California lawmakers are looking at a new model for the definition of rape—one that emphasizes consent rather than coercion.
By Julie Morse
The California State Capitol in Sacramento. (Photo: Justin Sullivan/Getty Images)
In light of the Brock Turner ruling, members of the California Assembly are aiming to broaden the legal definition of rape, while criminal-law experts are attempting to update the Model Penal Code for Sexual Assault, a change that would affect the way courts across the country evaluate rape.
After Judge Aaron Persky delivered a generously lenient sentence to Brock Turner, who was convicted of three felony charges, this preferential treatment for an educated white defendant continues to stir outrage. As the debate over Turner’s sentence continues, Cristina Garcia and Susan Eggman have produced a proposal to amend Penal Code 261, which defines rape simply as non-consensual sexual intercourse; Garcia and Eggman are now working to include forcible acts of sexual penetration by foreign object under the definition of rape, a crime that currently falls under “sexual assault” — a lesser charge. In order to broaden this definition, though, lawmakers might need to update Article 213 of the Model Penal Code for Sexual Assault and Related Charges.
“We found a loophole in California’s criminal code and need to fix the law to send a strong message that we do not accept rape in California,” Garcia said in a press release. “AB 701 will ensure that all survivors of nonconsensual rape, regardless of the object used, will have equal access to justice.”
“A principal concern of reformers is to shift the focus of the offense from force to the absence of consent.”
The American Law Institute approved Article 213 in 1962, and although considered outdated by some legal experts, it still serves as a guideline for courts and lawmakers across the country. As Article 213 stands, rape happens only when a man has intercourse with a woman who is not his wife by force of “threat of imminent death, serious bodily harm, extreme pain or kidnapping.” The Article also states that, if the victim does not suffer from any physical injury, or if she has voluntarily engaged in sexual intercourse with the perpetrator in the past, the offense does not qualify as a first-degree felony.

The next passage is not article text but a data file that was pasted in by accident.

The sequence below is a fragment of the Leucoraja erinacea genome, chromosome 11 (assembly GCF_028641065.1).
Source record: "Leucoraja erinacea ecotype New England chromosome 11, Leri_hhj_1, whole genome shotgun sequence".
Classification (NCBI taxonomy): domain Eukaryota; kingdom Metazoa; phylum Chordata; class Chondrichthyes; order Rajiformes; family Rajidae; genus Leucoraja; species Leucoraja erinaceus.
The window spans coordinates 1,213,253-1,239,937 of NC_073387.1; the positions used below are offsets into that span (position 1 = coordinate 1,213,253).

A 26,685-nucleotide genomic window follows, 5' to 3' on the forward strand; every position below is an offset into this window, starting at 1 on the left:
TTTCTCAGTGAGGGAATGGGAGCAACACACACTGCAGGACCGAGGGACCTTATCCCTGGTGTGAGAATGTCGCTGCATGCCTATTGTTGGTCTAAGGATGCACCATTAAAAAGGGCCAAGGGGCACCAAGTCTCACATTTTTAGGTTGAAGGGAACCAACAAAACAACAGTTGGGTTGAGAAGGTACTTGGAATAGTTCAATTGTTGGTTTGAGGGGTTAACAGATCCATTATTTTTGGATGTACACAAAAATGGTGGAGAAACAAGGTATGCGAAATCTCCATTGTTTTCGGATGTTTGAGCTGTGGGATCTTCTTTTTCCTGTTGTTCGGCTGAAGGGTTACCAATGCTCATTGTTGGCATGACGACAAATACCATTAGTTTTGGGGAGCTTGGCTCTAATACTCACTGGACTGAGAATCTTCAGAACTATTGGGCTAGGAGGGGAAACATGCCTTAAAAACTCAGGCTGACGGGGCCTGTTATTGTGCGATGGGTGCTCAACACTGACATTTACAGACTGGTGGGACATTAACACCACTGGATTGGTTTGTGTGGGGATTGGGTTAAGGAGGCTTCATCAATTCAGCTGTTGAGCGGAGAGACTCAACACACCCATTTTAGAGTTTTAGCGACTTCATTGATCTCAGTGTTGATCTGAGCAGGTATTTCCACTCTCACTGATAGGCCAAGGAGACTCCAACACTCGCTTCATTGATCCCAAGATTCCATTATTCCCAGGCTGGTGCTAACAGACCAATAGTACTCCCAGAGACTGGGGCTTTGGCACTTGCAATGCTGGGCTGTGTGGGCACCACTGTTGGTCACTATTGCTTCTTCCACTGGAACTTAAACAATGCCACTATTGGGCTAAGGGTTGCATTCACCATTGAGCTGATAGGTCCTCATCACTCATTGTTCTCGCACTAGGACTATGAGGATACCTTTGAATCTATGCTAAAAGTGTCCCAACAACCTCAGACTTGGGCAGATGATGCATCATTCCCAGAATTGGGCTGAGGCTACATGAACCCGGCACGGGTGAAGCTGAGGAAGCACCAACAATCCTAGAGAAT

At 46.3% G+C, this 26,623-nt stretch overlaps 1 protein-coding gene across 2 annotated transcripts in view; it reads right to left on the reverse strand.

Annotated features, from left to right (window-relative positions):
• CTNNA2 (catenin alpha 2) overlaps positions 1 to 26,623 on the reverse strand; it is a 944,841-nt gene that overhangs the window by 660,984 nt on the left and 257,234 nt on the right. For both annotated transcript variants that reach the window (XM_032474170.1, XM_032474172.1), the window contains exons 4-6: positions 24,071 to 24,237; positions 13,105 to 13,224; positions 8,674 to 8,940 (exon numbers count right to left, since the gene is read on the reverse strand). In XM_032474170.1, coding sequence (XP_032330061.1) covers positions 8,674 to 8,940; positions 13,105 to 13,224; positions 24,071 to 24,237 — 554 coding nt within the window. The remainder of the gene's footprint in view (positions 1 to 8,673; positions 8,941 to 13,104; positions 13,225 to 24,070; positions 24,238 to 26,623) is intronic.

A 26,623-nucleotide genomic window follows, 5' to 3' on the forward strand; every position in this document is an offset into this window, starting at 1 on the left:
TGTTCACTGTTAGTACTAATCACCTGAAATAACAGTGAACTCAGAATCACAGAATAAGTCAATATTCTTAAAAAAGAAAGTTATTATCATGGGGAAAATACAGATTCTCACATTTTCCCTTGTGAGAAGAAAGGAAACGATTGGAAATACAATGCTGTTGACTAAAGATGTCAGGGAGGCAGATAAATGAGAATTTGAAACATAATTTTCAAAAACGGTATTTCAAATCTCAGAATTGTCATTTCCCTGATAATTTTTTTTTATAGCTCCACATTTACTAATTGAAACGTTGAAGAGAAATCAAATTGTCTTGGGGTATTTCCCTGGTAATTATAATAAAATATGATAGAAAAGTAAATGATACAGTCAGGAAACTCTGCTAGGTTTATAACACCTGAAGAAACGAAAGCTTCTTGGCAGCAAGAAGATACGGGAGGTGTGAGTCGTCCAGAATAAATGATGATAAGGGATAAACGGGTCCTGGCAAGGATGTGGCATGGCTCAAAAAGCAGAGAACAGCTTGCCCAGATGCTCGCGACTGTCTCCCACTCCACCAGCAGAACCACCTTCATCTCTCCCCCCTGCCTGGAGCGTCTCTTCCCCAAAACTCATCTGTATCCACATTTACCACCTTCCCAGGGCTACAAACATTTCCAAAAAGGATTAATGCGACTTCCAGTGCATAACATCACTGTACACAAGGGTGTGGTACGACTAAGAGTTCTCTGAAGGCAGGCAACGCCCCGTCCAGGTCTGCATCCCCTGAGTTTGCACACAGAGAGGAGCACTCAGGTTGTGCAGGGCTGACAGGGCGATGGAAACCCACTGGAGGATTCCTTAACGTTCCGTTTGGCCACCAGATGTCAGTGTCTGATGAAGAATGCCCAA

Even though the Federal Bureau of Investigation updated its definition of rape in 2013 to include “penetration, no matter how slight, of the vagina or anus with any body part or object, or oral penetration by a sex organ of another person, without the consent of the victim,” many states still do not include this definition in their own rape laws. In fact, only Tennessee, Oklahoma, Ohio, Washington, Kansas, and Indiana classify forced penetration with a foreign object as rape. Other states, including North Dakota, Minnesota, Wisconsin, and New Mexico, categorize forced penetration with a foreign object under different terms yet with equally severe punishmentssuch as “Criminal Sexual Penetration,” “Criminal Sexual Conduct,” and “Gross Sexual Assault.”
“A principal concern of reformers is to shift the focus of the offense from force to the absence of consent,” says New York University law professor Stephen J. Schulhofer, author of Unwanted Sex: The Culture of Intimidation and the Failure of Law and a leading advocate in the push to update Article 213. Schulhofer believes that one of the main obstacles in persuading lawmakers to create a more inclusive definition of rape will be “the need to convince [them] that penetration without consent is in itself a serious offense against the person, even when physical force is not used to compel the victim’s submission.”
In the case of Turner’s victim, we see clearly the importance of making consent the centerpiece of rape law: Since the victim was unconscious during the assault, Turner was only charged with sexual assault. If state laws emphasized absence of consent, then Turner’s victim (among countless others) would be able to see her rapist receive a stronger punishment.
Although Garcia’s Change.org petition already has 5,889 signers, and 15 legislators — both Democrat and Republican — have officially supported the proposed amendment, she and Eggman are bound to encounter hurdles in getting the state to amend Penal Code 261. Garcia says that “tight legislative deadlines” and “vetting through the policy concerns of the stakeholders” will be two challenges in passing AB 701.
Yet obstacles in reforming rape laws nationwide could dissolvenext May at the American Law Institute Annual Meeting, where members will vote on officially approving Schulhofer and fellow NYU law professor Erin Murphy’s proposal to include absence of consent in the definition of rape. The decision will ultimately compel states to re-examine their penal codes and initiate a path to reforming the way courts view rape.